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The Points Interview — John Markert

Updated: Aug 30, 2023

Editor’s Note:  Hooked in Film: Substance Abuse on the Big Screen (Scarecrow Press, 2013), by John Markert, is due out in June.  Below, author Markert kindly offers his responses to the Points interview’s palatte of probing questions.


Few people have every used heroin or cocaine, yet just about everyone knows that you “shoot” heroin and roll a dollar bill to snort “a line” of powdered cocaine.  These images linger in the mind’s eye because we’ve seen people do this in the movies, even if the images are inaccurate — shooting heroin is rare today, though it continues to be the dominate route of administration depicted in contemporary film.

Movies in contemporary society are a primary way of imparting information about our social world.  We may rely more heavily on film to tell us about drugs than about other social topics since few people have first-hand knowledge about illegal drugs.  Movies, then, become a primacy source of information about who uses what kind of drug, the effect of the drug on the individual, how problematic the drug might (or might not) be in society, and what should be done about the problem, if, in fact, film frames it as a problem.

Heroin, for example, is clearly depicted in film as a deadly drug.  In film, you stick a needle in your arm and you’re as good as dead.  Film ignores the fact that many regular heroin users “chip” at their use and moderate their use depending on heroin’s availability. Film also ignores the fact that while 1.5 percent have played with heroin at some point in their lives, only 0.2 percent can be considered “regular” (past year) users, which means that many people who have experimented with heroin do not become addicts.  The deadly consequences of heroin use depicted in film, though not quite accurate, may not necessarily be a bad thing because it could discourage the casual experimenter from even considering trying heroin.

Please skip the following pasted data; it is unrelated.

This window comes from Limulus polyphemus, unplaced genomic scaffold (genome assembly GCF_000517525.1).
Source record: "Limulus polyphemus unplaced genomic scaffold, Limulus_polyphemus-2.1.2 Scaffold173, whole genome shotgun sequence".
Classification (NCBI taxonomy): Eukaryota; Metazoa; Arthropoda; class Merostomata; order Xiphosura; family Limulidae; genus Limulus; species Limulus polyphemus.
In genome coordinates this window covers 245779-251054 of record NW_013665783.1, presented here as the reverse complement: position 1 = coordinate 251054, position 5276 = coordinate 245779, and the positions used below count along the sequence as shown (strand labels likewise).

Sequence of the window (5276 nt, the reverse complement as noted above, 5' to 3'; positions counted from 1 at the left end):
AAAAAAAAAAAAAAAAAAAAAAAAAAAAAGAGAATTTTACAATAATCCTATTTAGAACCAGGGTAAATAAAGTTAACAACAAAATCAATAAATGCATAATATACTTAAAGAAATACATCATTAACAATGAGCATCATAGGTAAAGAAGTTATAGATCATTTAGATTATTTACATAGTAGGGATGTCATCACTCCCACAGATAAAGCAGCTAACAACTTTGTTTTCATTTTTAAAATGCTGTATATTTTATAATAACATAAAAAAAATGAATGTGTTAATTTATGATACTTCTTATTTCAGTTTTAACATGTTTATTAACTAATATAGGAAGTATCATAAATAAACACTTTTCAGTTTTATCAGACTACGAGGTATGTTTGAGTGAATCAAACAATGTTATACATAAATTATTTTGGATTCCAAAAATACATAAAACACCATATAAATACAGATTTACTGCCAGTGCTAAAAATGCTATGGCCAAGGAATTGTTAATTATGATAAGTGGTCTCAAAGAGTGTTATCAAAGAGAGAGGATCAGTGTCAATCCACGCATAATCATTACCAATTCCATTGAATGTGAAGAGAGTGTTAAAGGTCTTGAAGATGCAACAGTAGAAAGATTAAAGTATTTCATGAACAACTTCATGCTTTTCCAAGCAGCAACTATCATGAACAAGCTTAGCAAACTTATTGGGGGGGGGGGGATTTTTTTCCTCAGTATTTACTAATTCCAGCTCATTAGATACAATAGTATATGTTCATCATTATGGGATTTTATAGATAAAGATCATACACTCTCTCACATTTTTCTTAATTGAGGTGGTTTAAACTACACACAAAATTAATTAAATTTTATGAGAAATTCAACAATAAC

Marijuana is another matter.  In contemporary (1990-present) mainstream fictive features, marijuana is inevitable portrayed as innocuous.  This is accomplished by conveniently sidestepping concerns within the professional community that marijuana may have some negative social and cognitive consequences.  Documentary films go even further.  They beat one over the head with the beneficial aspects of marijuana.  Documentary filmmakers suggest that just about everyone has used marijuana and it hasn’t caused them any harm, which is not exactly accurate:  marijuana might be the most prevalently used illegal drug in the United States, with 41 percent having used it at some point in their lives, but the flip side of this statistic is that the majority of people have never used marijuana.  This (and many other) “facts” about marijuana’s downside are skirted in film.  The positive, or at least innocuous, portrait of marijuana in contemporary film can only serve to fuel the legalization movement, which has been gaining momentum over the past two decades but is still shy of the 50 percent mark, even if legalization for medical (versus recreational) reasons is widely supported by the American public.

Quality control.

Quality control.

2.  What do you think a bunch of alcohol historians might find particularly interesting about this book?

Most films are strongly influenced by social exigencies existing at the time the film was made.  The influence of societal attitudes in shaping the content of film is clearly seen when one drug is tracked from decade to decade.

The depiction of marijuana from evil weed to harmless plant, for example, does not follow a neat linear pattern that is only revealed when films about marijuana films are traced from one decade to the next.  The strong anti-drug crusade that was an earmark of the Reagan’s Administration—prompted, in part, by sharp increases in drug use during the late 1970s/early 1980s—saw a sharp decrease in the use of drugs during his two-terms in office.  The growing concern about drug use that swept across the United States during the 1980s was also reflected in film and the depiction of marijuana all but disappeared.  It only slowly started worming its way back into film during the 1990s, before catapulting to record a high during the first decade of the new millennium:  there were over 100 films that assessed marijuana in some form between 2000 and 2010, which is almost as many films that depicted marijuana during the whole second half of the  century (1950-1999).